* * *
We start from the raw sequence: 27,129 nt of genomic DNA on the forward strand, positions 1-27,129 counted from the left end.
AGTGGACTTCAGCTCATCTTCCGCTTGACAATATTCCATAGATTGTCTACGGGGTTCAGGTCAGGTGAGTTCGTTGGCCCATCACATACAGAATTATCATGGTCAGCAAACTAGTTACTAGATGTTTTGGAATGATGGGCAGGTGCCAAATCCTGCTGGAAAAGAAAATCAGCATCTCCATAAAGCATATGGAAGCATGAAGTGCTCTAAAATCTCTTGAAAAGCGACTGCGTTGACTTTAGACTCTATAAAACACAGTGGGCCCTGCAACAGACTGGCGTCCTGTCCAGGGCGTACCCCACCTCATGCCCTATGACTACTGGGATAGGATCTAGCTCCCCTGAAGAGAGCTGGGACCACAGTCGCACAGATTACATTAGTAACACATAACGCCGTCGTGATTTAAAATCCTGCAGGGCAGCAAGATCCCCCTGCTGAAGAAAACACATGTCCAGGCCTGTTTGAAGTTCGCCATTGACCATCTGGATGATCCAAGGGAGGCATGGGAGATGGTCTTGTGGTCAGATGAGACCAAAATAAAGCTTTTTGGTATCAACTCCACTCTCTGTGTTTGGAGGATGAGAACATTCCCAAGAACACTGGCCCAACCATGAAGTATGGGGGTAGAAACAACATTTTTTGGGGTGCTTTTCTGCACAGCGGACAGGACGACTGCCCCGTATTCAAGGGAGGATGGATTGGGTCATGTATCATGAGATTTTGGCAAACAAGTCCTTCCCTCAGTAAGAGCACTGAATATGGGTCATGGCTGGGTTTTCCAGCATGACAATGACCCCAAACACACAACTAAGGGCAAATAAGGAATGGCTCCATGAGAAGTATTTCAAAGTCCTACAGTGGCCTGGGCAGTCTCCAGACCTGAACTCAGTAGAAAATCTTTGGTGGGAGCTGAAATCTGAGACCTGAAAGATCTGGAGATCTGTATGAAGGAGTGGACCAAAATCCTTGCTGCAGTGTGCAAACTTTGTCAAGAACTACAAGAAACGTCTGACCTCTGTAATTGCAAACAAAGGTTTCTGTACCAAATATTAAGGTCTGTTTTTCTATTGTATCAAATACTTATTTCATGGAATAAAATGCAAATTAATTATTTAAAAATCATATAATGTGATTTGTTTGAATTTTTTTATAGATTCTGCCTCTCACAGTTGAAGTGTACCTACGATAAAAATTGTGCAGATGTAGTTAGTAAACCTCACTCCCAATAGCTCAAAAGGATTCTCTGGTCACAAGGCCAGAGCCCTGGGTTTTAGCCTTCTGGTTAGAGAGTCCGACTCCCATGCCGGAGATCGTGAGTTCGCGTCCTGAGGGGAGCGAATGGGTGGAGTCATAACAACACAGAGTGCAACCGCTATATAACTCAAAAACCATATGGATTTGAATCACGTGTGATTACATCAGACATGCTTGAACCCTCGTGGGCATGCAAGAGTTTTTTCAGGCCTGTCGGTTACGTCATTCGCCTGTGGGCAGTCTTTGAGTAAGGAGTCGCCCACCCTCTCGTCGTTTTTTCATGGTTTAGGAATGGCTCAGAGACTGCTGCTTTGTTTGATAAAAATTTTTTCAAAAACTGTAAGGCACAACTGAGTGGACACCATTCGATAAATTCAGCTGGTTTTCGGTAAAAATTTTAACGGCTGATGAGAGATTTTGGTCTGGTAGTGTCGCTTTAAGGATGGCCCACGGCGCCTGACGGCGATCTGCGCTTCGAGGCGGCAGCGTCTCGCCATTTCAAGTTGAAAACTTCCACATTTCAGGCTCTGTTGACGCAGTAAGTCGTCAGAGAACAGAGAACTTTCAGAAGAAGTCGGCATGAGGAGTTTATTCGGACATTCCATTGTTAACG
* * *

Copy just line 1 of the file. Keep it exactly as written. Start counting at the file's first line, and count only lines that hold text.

We start from the raw sequence: 27,129 nt of genomic DNA on the forward strand, positions 1-27,129 counted from the left end.